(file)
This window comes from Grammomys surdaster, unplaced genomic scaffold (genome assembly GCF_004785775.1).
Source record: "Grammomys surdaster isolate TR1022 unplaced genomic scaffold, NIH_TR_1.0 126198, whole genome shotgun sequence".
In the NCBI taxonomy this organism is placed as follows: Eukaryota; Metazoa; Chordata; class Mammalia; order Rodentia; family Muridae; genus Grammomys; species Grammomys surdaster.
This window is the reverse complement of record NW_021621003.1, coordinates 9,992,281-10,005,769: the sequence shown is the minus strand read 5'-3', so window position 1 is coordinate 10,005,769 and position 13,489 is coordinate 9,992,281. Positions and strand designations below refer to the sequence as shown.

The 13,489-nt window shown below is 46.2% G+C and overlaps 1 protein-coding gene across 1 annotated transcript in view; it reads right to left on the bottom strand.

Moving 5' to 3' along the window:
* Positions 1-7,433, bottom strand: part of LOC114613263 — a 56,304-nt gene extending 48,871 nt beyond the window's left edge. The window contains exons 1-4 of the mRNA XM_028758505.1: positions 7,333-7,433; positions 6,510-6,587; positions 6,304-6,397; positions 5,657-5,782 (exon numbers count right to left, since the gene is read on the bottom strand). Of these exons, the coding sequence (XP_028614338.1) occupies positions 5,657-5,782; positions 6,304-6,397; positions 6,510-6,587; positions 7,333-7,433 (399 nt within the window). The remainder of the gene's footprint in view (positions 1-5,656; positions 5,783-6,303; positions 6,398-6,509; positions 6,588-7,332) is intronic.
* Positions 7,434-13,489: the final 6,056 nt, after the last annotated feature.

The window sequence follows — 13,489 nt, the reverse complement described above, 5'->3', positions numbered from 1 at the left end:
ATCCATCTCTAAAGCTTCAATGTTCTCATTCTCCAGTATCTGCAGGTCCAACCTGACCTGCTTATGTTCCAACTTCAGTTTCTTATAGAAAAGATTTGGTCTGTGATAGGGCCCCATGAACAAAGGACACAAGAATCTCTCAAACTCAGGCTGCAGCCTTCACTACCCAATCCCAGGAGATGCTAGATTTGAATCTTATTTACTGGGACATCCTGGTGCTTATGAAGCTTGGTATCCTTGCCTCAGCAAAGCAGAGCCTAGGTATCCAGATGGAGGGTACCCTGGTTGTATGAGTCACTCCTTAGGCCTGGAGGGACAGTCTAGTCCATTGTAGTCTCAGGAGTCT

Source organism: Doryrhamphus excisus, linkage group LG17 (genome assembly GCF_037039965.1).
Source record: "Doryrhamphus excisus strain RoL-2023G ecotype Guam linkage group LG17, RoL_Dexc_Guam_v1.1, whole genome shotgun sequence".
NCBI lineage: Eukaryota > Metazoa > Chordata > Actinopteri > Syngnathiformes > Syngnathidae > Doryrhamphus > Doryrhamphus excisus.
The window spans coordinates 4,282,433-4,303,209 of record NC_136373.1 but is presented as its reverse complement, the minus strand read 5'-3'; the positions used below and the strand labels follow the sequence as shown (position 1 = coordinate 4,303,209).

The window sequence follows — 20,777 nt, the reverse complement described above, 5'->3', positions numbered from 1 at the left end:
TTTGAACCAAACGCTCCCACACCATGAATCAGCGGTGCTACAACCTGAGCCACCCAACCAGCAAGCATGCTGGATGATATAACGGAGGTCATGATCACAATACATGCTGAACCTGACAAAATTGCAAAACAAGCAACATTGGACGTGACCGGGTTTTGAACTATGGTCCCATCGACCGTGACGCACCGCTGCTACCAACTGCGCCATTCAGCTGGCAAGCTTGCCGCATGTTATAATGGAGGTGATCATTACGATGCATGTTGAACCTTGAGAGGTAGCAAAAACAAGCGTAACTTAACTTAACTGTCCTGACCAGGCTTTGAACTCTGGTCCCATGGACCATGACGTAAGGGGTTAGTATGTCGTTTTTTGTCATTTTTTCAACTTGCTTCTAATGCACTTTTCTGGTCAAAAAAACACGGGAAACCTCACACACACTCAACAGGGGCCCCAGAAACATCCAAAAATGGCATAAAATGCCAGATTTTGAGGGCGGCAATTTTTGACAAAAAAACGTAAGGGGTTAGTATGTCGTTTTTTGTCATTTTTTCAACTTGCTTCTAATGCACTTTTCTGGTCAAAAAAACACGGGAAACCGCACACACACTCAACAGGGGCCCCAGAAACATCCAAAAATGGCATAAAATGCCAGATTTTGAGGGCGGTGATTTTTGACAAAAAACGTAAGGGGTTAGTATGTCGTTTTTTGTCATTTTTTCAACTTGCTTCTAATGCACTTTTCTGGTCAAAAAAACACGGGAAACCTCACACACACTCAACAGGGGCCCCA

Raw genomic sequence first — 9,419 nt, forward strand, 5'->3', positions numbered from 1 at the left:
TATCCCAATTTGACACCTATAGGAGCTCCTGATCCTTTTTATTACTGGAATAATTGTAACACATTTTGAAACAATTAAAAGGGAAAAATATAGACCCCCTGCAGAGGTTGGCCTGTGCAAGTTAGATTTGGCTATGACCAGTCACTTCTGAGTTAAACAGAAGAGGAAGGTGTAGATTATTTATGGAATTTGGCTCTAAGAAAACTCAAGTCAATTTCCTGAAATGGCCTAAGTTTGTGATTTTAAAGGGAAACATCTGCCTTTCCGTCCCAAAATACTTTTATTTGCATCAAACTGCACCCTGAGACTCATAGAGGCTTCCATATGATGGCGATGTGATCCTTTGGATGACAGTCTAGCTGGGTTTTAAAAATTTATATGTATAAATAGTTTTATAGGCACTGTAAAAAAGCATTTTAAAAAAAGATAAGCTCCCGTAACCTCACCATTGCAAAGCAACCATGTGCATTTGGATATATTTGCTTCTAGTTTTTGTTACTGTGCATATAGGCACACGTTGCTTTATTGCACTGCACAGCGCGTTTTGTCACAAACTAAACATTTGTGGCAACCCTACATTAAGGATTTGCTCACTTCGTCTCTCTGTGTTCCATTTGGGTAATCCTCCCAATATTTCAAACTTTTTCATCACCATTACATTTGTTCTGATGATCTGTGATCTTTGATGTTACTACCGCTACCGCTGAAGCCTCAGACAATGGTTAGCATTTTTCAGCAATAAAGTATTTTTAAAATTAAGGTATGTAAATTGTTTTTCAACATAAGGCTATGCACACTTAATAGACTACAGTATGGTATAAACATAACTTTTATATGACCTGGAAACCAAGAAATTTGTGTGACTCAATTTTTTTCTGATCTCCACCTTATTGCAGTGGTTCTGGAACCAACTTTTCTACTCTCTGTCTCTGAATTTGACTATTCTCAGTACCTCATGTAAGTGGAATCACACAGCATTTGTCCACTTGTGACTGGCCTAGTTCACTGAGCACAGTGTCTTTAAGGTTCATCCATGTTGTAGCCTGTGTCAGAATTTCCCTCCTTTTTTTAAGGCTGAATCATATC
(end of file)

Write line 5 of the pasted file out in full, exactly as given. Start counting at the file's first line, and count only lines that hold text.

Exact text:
The 13,489-nt window shown below is 46.2% G+C and overlaps 1 protein-coding gene across 1 annotated transcript in view; it reads right to left on the bottom strand.